Striving Together

“Let us therefore strive to enter that rest…”  (Hebrews 4.11)

One of the blessings of this interruption has been to watch friends and families do more together.  Playing board games, going for walks, and eating together (all within socially safe distance of course!).  As a relationship guy that encourages my heart.  It’s great to see us pulling together, but there’s also something that can pull us apart, namely-striving.  Striving is a buzz word for Christians, however striving to a psychologist is very important.  In Psychology, the practitioner is interested in how you push yourself through challenges and changes.  To make life a little more interesting, we all strive a little differently.   So, in the course of this big challenge our close friends and family will strive differently from us.  Some people will strive by reading everything they can find on the virus.  Another group will not want to read anything.  Close friends may want to talk it, while others won’t talk at all.  One group will stockpile goods, and another will resist that.  Chances are if you are sharing life with a person who strives differently eventually there will be a collision.  The difference will become an irritant.  So, what can we do about that?

  1. Get grace! Hebrews 4 concludes with an incredible invitation: Since then we have a great high priest who has passed through the heavens, Jesus, the Son of God, let us hold fast our confession.  For we do not have a high priest who is unable to sympathize with our weaknesses, but one who in every respect has been tempted as we are, yet without sin.  Let us then with confidence draw near to the throne of grace, that we may receive mercy and find grace to help in time of need.  We need that grace so we can practice point 2.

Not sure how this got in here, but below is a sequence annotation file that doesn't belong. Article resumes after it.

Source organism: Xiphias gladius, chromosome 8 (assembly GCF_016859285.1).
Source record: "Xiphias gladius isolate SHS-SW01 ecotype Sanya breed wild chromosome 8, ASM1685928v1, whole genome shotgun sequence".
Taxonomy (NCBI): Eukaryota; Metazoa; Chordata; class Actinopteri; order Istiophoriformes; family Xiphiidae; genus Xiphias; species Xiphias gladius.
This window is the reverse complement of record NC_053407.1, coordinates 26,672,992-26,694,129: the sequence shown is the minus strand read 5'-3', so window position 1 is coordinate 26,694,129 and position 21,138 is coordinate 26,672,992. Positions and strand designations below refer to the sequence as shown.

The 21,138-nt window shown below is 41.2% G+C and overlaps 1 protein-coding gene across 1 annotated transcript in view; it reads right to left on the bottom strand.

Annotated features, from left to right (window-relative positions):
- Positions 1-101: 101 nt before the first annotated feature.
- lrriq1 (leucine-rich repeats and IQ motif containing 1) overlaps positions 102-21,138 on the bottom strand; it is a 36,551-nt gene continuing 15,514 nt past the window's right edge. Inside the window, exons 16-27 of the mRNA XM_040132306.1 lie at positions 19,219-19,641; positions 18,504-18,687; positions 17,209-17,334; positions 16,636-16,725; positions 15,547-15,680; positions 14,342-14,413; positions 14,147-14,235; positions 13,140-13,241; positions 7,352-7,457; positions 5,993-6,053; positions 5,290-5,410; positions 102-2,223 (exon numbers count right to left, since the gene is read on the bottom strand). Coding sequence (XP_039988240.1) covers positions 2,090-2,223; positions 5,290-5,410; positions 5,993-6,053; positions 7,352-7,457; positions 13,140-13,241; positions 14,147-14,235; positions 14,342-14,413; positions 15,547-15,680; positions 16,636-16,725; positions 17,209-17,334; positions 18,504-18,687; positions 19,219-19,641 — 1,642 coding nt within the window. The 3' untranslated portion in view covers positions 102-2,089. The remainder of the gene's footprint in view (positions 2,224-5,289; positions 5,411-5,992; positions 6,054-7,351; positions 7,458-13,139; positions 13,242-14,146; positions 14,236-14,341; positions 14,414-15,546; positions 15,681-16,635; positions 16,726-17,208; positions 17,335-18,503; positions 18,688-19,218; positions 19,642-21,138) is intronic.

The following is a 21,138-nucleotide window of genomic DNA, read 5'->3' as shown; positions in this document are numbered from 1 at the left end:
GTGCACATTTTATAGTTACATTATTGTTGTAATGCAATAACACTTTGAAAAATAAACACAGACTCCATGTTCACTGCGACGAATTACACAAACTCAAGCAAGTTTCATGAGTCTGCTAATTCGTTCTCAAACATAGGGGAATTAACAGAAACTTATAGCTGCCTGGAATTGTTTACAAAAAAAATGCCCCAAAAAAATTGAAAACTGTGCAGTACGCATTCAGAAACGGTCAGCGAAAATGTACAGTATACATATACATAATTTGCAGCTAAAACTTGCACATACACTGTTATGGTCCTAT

2. Accept one another, then, just as Christ accepted you… After studying thousands of couples, Dr. John Gottman discovered that nearly 2/3 of relationship conflict is about perpetual, unsolvable problems. This doesn’t prevent happy relationships—it’s how couples manage perpetual problems that makes the difference. (see: https://www.gottman.com/blog/reaching-compromise-second-part-state-union-meeting/)
  3. Receive the difference as a gift. Our thinking typically has bookends to it.  We know where we are stuck and we mentally project to a point we’d like to get to.  Then, that becomes our mental focus.  However, it is limited.  It’s just one possibility.  That’s where we can get stuck in our thinking and irritated by someone who thinks differently.  But, having relationships with different kinds of thinkers can liberate us from that entrenchment, IF we can accept their approaches as a potential gift to us.

This virus has demanded massive amounts of striving from all of us.  Let’s not forget that we are in this together.  That each of us may hold an encouragement, idea or plan that helps us negotiate the challenges more gracefully.

Holy Interruption…What Do We Do Now?

We can make our plans, but the LORD determines our steps. (Proverbs 16.9)

One of the first things mom drilled into my head was, “DO NOT interrupt others!”.  I still hear her voice in the back of my head!  So, God must not have had that conversation with my mom because He interrupts all the time!  For example, Noah, stop what you are doing.  No more normal life.  Instead you’ll build an ark.  Moses you are done with shepherding, it’s time to become Israel’s deliverer.  Esther you might think you want a simple life, but off to the palace you go.  The disciples?  They were expected to drop their nets and follow.  Interruptions everywhere!  As for Jesus, it appears that his earthly ministry was a parade of interruptions.  A quick count of Mark’s sixteen chapters produces at least 32 different interruptions.  The fact is Jesus’ interruptions had interruptions!